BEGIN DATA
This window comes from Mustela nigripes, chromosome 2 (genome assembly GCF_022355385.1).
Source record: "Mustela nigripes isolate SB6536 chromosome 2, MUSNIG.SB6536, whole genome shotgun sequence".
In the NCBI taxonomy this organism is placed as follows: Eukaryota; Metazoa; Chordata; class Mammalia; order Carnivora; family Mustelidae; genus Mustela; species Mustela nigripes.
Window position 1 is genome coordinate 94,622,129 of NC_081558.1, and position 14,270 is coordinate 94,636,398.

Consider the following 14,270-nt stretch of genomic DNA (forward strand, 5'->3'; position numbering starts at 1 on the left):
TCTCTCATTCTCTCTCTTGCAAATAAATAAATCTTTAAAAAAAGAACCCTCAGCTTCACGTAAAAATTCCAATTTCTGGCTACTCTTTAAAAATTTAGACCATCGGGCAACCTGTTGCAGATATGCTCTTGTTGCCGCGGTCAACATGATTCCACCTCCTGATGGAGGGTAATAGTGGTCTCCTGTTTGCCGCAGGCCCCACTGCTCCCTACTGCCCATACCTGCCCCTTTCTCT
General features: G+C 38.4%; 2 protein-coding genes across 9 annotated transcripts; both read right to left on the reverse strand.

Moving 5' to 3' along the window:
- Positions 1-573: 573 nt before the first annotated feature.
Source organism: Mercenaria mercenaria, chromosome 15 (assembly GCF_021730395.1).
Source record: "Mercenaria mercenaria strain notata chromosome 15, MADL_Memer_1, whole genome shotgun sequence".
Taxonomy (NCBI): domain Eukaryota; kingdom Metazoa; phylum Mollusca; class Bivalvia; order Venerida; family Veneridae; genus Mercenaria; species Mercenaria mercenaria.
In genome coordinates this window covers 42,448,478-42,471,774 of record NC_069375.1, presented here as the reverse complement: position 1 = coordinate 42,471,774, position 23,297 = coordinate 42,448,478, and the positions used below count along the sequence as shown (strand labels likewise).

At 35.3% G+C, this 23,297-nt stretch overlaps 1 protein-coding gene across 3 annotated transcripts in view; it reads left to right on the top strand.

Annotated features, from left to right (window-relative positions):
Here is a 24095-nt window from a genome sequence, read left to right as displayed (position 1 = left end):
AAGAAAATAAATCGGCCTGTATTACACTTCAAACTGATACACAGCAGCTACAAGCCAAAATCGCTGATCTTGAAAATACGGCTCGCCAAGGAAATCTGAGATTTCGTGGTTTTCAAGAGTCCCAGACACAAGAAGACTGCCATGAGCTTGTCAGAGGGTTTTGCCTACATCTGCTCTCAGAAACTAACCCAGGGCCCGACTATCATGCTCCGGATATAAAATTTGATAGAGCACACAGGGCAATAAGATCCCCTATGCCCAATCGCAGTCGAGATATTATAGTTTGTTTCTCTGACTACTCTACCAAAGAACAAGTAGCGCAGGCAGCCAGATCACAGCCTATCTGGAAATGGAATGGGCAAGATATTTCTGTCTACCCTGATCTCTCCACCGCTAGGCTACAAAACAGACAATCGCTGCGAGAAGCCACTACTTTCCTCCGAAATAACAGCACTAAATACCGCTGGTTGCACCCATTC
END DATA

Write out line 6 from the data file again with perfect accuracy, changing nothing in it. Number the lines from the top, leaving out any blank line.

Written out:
TCTCTCATTCTCTCTCTTGCAAATAAATAAATCTTTAAAAAAAGAACCCTCAGCTTCACGTAAAAATTCCAATTTCTGGCTACTCTTTAAAAATTTAGACCATCGGGCAACCTGTTGCAGATATGCTCTTGTTGCCGCGGTCAACATGATTCCACCTCCTGATGGAGGGTAATAGTGGTCTCCTGTTTGCCGCAGGCCCCACTGCTCCCTACTGCCCATACCTGCCCCTTTCTCT